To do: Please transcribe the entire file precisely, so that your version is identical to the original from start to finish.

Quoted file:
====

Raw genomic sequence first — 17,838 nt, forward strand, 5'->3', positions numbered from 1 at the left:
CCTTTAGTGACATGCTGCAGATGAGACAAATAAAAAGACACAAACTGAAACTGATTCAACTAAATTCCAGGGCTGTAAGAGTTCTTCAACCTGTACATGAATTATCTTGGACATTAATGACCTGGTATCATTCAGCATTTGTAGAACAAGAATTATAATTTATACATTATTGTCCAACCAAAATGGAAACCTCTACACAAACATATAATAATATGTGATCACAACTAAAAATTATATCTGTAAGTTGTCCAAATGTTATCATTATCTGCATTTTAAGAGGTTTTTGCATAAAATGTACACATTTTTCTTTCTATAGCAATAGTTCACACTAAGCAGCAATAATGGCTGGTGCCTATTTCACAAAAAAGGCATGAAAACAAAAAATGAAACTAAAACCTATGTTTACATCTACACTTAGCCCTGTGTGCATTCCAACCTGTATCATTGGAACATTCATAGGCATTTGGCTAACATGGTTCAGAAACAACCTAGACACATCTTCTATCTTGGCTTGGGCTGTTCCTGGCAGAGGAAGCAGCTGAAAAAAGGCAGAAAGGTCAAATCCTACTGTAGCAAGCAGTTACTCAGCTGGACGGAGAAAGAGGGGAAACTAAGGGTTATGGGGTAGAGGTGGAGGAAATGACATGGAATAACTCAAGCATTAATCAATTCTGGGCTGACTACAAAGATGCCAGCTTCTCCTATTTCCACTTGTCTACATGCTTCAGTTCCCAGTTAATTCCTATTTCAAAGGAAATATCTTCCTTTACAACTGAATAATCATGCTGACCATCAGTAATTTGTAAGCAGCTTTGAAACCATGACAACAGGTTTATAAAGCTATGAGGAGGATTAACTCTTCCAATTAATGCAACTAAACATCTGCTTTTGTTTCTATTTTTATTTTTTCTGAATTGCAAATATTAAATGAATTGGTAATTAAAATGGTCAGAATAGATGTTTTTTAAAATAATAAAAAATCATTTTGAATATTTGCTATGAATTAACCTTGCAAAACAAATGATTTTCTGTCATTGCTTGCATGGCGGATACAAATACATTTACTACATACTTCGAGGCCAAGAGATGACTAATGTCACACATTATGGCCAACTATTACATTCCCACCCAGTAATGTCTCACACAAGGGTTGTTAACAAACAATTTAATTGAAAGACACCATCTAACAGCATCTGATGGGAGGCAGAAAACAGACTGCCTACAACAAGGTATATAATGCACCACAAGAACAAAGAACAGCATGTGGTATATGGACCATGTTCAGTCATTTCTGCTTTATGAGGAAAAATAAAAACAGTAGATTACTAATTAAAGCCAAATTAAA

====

Raw genomic sequence first — 17,838 nt, forward strand, 5'->3', positions numbered from 1 at the left:
CCTTTAGTGACATGCTGCAGATGAGACAAATAAAAAGACACAAACTGAAACTGATTCAACTAAATTCCAGGGCTGTAAGAGTTCTTCAACCTGTACATGAATTATCTTGGACATTAATGACCTGGTATCATTCAGCATTTGTAGAACAAGAATTATAATTTATACATTATTGTCCAACCAAAATGGAAACCTCTACACAAACATATAATAATATGTGATCACAACTAAAAATTATATCTGTAAGTTGTCCAAATGTTATCATTATCTGCATTTTAAGAGGTTTTTGCATAAAATGTACACATTTTTCTTTCTATAGCAATAGTTCACACTAAGCAGCAATAATGGCTGGTGCCTATTTCACAAAAAAGGCATGAAAACAAAAAATGAAACTAAAACCTATGTTTACATCTACACTTAGCCCTGTGTGCATTCCAACCTGTATCATTGGAACATTCATAGGCATTTGGCTAACATGGTTCAGAAACAACCTAGACACATCTTCTATCTTGGCTTGGGCTGTTCCTGGCAGAGGAAGCAGCTGAAAAAAGGCAGAAAGGTCAAATCCTACTGTAGCAAGCAGTTACTCAGCTGGACGGAGAAAGAGGGGAAACTAAGGGTTATGGGGTAGAGGTGGAGGAAATGACATGGAATAACTCAAGCATTAATCAATTCTGGGCTGACTACAAAGATGCCAGCTTCTCCTATTTCCACTTGTCTACATGCTTCAGTTCCCAGTTAATTCCTATTTCAAAGGAAATATCTTCCTTTACAACTGAATAATCATGCTGACCATCAGTAATTTGTAAGCAGCTTTGAAACCATGACAACAGGTTTATAAAGCTATGAGGAGGATTAACTCTTCCAATTAATGCAACTAAACATCTGCTTTTGTTTCTATTTTTATTTTTTCTGAATTGCAAATATTAAATGAATTGGTAATTAAAATGGTCAGAATAGATGTTTTTTAAAATAATAAAAAATCATTTTGAATATTTGCTATGAATTAACCTTGCAAAACAAATGATTTTCTGTCATTGCTTGCATGGCGGATACAAATACATTTACTACATACTTCGAGGCCAAGAGATGACTAATGTCACACATTATGGCCAACTATTACATTCCCACCCAGTAATGTCTCACACAAGGGTTGTTAACAAACAATTTAATTGAAAGACACCATCTAACAGCATCTGATGGGAGGCAGAAAACAGACTGCCTACAACAAGGTATATAATGCACCACAAGAACAAAGAACAGCATGTGGTATATGGACCATGTTCAGTCATTTCTGCTTTATGAGGAAAAATAAAAACAGTAGATTACTAATTAAAGCCAAATTAAA